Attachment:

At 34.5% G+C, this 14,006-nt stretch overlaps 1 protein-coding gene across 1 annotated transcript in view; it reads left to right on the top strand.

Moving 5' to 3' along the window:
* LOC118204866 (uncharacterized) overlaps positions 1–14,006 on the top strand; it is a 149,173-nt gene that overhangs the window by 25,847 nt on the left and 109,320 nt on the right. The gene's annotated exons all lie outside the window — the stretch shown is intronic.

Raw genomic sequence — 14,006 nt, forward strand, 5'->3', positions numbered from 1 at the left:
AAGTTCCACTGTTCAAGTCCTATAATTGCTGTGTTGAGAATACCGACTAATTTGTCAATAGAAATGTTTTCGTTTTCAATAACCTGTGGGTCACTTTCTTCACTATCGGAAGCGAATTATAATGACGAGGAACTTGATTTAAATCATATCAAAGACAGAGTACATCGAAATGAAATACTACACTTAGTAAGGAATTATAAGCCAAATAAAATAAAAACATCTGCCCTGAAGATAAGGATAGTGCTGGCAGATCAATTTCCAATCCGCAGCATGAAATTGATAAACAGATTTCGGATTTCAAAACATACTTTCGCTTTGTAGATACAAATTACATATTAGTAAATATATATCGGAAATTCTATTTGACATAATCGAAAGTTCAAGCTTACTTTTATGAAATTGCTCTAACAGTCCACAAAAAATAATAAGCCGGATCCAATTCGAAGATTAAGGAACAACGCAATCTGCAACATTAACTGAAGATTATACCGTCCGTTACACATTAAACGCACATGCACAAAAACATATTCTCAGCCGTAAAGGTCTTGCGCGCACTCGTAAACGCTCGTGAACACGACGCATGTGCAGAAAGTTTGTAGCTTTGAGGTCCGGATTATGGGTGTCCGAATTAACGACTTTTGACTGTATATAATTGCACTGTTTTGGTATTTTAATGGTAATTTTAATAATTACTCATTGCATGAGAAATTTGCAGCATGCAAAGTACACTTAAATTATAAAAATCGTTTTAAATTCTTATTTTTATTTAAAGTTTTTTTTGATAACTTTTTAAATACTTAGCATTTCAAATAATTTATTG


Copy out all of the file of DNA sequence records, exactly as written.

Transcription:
At 34.5% G+C, this 14,006-nt stretch overlaps 1 protein-coding gene across 1 annotated transcript in view; it reads left to right on the top strand.

Moving 5' to 3' along the window:
* LOC118204866 (uncharacterized) overlaps positions 1–14,006 on the top strand; it is a 149,173-nt gene that overhangs the window by 25,847 nt on the left and 109,320 nt on the right. The gene's annotated exons all lie outside the window — the stretch shown is intronic.

Raw genomic sequence — 14,006 nt, forward strand, 5'->3', positions numbered from 1 at the left:
AAGTTCCACTGTTCAAGTCCTATAATTGCTGTGTTGAGAATACCGACTAATTTGTCAATAGAAATGTTTTCGTTTTCAATAACCTGTGGGTCACTTTCTTCACTATCGGAAGCGAATTATAATGACGAGGAACTTGATTTAAATCATATCAAAGACAGAGTACATCGAAATGAAATACTACACTTAGTAAGGAATTATAAGCCAAATAAAATAAAAACATCTGCCCTGAAGATAAGGATAGTGCTGGCAGATCAATTTCCAATCCGCAGCATGAAATTGATAAACAGATTTCGGATTTCAAAACATACTTTCGCTTTGTAGATACAAATTACATATTAGTAAATATATATCGGAAATTCTATTTGACATAATCGAAAGTTCAAGCTTACTTTTATGAAATTGCTCTAACAGTCCACAAAAAATAATAAGCCGGATCCAATTCGAAGATTAAGGAACAACGCAATCTGCAACATTAACTGAAGATTATACCGTCCGTTACACATTAAACGCACATGCACAAAAACATATTCTCAGCCGTAAAGGTCTTGCGCGCACTCGTAAACGCTCGTGAACACGACGCATGTGCAGAAAGTTTGTAGCTTTGAGGTCCGGATTATGGGTGTCCGAATTAACGACTTTTGACTGTATATAATTGCACTGTTTTGGTATTTTAATGGTAATTTTAATAATTACTCATTGCATGAGAAATTTGCAGCATGCAAAGTACACTTAAATTATAAAAATCGTTTTAAATTCTTATTTTTATTTAAAGTTTTTTTTGATAACTTTTTAAATACTTAGCATTTCAAATAATTTATTG